Divorce Mediation: What is it, and How Does it Work?

Just as no two marriages are alike, no two divorces will be the same.

Some divorces are more complicated than others, some are contested while others are not, and some will settle through an agreement between the parties, while others will require an alternative approach for the parties to come to agreement. One such alternative is mediation.

What is Divorce Mediation?

In divorce mediation, a divorcing couple works with a neutral third-party mediator to attempt to come to an agreement on all aspects of the divorce. The mediator:

  • May or may not be an attorney.
  • Must be experienced in family law and divorce.
  • Is required to be neutral and not advocate for either party.

Each party will consult with their own individual attorney during the mediation and also before signing the final divorce settlement agreement, should a compromise be reached.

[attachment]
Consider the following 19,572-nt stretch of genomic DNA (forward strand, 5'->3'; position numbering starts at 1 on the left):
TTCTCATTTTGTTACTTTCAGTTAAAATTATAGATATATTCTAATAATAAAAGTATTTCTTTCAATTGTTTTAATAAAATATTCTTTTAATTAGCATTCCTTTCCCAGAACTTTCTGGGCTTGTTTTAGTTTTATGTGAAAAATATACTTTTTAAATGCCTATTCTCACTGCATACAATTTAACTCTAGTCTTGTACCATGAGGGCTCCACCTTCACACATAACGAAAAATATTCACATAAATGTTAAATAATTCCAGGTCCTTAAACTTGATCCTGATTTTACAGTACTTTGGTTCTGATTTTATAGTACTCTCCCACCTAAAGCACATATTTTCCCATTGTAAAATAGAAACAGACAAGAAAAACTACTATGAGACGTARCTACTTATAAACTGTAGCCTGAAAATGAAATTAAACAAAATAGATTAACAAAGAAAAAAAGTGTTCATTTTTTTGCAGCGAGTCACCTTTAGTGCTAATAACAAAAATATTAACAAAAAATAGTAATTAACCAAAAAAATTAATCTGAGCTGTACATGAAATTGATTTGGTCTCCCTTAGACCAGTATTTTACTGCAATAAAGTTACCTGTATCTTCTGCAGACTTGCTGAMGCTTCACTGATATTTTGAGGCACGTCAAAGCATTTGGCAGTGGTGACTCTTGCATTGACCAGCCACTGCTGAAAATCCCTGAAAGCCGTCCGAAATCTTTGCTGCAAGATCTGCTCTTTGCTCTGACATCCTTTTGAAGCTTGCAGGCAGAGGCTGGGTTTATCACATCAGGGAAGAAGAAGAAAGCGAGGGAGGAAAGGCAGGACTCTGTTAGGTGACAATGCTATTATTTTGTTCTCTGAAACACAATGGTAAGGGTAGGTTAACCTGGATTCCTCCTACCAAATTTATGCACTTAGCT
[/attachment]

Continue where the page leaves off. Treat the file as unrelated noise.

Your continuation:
Divorce mediation offers many advantages to litigation, including:

  • May help to forge a better long-term relationship between the spouses, something that is often eroded during a bitter court battle.
  • Sometimes proves to be less damaging to minor children.
  • Expedites agreement in many circumstances.
  • Is less expensive than going to trial.
  • Puts the divorcing spouses (not the court) in control of their own divorce.
  • Allows for more discretion, as mediation is private but a litigated divorce is public knowledge.

Although mediation can be a less contentious way to divorce, an experienced family law attorney can help determine if it is the right option for you. Contact an experienced divorce attorney at O’Keeffe O’Brien Lyson Foss online or call 701-235-8000 (toll-free 877-235-8000)

 

Photo courtesy of stevepb/Pixabay

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